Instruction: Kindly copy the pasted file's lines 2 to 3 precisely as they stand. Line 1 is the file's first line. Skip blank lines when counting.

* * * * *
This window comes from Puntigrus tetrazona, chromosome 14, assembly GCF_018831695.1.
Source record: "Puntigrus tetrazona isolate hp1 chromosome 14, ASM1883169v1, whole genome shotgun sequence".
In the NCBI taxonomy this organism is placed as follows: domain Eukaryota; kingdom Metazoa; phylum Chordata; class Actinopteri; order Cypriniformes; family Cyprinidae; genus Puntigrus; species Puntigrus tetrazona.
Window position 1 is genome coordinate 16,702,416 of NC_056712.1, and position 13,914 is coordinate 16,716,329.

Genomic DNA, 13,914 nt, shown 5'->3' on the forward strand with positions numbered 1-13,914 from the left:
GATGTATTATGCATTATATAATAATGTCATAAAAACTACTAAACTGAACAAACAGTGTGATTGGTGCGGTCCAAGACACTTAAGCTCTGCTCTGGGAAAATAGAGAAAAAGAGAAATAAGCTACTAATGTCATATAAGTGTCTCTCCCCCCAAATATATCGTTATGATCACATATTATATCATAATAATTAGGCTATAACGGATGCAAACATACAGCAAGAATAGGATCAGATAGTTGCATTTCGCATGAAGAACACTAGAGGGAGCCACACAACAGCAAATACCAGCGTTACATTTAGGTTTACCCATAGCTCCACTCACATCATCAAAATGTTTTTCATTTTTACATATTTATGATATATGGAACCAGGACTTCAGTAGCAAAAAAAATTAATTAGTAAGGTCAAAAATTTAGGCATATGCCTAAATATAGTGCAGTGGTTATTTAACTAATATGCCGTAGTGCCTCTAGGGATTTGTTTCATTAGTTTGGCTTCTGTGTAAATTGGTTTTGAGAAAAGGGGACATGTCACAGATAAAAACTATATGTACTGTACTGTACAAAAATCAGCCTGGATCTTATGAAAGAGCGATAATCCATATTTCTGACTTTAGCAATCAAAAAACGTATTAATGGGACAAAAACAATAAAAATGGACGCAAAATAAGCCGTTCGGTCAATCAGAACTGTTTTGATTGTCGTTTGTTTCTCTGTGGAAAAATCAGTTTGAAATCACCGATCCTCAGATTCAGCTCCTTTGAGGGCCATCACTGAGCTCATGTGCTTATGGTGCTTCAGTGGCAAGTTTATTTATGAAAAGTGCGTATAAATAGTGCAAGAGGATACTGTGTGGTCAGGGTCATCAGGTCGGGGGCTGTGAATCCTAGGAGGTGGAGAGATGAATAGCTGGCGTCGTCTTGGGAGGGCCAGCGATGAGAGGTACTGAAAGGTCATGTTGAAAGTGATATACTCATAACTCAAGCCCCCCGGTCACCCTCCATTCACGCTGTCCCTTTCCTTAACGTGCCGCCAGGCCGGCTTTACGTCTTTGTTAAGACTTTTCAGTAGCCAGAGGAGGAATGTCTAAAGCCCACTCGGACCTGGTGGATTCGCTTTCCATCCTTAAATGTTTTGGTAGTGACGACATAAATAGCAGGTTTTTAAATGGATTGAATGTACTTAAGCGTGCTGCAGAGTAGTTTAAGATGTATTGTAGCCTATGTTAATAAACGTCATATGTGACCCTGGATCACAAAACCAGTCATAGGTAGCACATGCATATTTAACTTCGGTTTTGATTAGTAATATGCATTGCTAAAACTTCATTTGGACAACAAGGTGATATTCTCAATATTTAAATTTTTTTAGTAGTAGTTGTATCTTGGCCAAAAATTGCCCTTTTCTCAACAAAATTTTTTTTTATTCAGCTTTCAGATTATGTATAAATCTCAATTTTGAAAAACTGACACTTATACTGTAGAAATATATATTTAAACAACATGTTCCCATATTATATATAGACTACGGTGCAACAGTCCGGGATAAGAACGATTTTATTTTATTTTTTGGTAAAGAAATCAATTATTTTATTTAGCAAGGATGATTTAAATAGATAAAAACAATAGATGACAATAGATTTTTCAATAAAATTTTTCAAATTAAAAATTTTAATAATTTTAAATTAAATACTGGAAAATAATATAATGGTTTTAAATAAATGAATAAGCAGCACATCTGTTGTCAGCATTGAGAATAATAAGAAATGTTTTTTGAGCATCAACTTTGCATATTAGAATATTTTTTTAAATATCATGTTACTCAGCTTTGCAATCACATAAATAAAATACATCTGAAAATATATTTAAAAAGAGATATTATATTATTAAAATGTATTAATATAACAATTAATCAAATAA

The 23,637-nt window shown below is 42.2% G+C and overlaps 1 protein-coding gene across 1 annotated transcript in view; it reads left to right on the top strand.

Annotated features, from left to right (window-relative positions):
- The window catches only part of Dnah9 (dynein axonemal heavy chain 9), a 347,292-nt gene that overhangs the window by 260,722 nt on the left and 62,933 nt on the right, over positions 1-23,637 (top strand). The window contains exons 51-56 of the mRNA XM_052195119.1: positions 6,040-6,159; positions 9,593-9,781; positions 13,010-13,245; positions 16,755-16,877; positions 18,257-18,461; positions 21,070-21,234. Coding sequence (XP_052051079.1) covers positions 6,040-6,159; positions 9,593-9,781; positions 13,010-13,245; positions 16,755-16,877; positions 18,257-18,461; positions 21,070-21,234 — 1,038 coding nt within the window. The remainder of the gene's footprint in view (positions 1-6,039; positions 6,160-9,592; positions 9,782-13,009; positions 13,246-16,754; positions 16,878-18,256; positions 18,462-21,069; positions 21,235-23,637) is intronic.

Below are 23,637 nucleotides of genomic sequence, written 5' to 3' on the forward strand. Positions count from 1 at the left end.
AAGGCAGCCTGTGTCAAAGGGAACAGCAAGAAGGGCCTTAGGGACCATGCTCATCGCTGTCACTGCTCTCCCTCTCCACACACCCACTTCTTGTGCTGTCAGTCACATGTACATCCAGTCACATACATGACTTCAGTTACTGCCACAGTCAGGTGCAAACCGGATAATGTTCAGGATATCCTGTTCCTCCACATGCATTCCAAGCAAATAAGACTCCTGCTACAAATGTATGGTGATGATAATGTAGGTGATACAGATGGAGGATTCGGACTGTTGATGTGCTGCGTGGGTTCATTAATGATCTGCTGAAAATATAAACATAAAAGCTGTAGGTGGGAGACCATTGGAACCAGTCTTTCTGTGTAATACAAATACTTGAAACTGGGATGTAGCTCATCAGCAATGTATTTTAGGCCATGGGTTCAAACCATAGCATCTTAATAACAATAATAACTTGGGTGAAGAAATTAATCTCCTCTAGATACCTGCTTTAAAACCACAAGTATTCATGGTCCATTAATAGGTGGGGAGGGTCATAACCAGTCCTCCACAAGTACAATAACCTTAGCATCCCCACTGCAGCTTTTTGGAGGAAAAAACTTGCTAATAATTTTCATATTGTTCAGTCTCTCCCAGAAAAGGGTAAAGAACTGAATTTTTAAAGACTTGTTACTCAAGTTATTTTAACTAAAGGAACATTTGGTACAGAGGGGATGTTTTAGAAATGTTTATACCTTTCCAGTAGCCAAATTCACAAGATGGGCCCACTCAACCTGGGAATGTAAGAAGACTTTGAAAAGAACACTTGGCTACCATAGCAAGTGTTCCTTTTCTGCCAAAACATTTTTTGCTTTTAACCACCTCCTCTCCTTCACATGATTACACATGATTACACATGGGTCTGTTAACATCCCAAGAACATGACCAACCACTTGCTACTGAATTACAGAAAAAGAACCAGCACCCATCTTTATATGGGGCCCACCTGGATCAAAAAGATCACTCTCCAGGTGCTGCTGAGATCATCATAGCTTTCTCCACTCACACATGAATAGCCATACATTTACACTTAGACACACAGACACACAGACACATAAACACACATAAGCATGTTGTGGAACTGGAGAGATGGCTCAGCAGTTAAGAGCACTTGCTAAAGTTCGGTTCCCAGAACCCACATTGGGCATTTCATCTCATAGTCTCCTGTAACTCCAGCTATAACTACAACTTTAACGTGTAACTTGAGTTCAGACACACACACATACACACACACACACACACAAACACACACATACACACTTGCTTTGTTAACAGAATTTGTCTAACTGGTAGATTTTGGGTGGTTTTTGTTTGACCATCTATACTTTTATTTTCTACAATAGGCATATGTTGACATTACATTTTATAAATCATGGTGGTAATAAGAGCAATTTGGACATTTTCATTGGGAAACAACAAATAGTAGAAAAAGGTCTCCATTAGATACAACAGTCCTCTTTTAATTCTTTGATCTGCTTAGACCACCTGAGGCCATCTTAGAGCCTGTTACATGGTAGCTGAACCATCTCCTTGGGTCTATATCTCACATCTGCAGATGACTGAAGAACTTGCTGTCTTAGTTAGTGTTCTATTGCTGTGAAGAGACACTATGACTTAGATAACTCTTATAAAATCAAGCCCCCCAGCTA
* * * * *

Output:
Source record: "Puntigrus tetrazona isolate hp1 chromosome 14, ASM1883169v1, whole genome shotgun sequence".
In the NCBI taxonomy this organism is placed as follows: domain Eukaryota; kingdom Metazoa; phylum Chordata; class Actinopteri; order Cypriniformes; family Cyprinidae; genus Puntigrus; species Puntigrus tetrazona.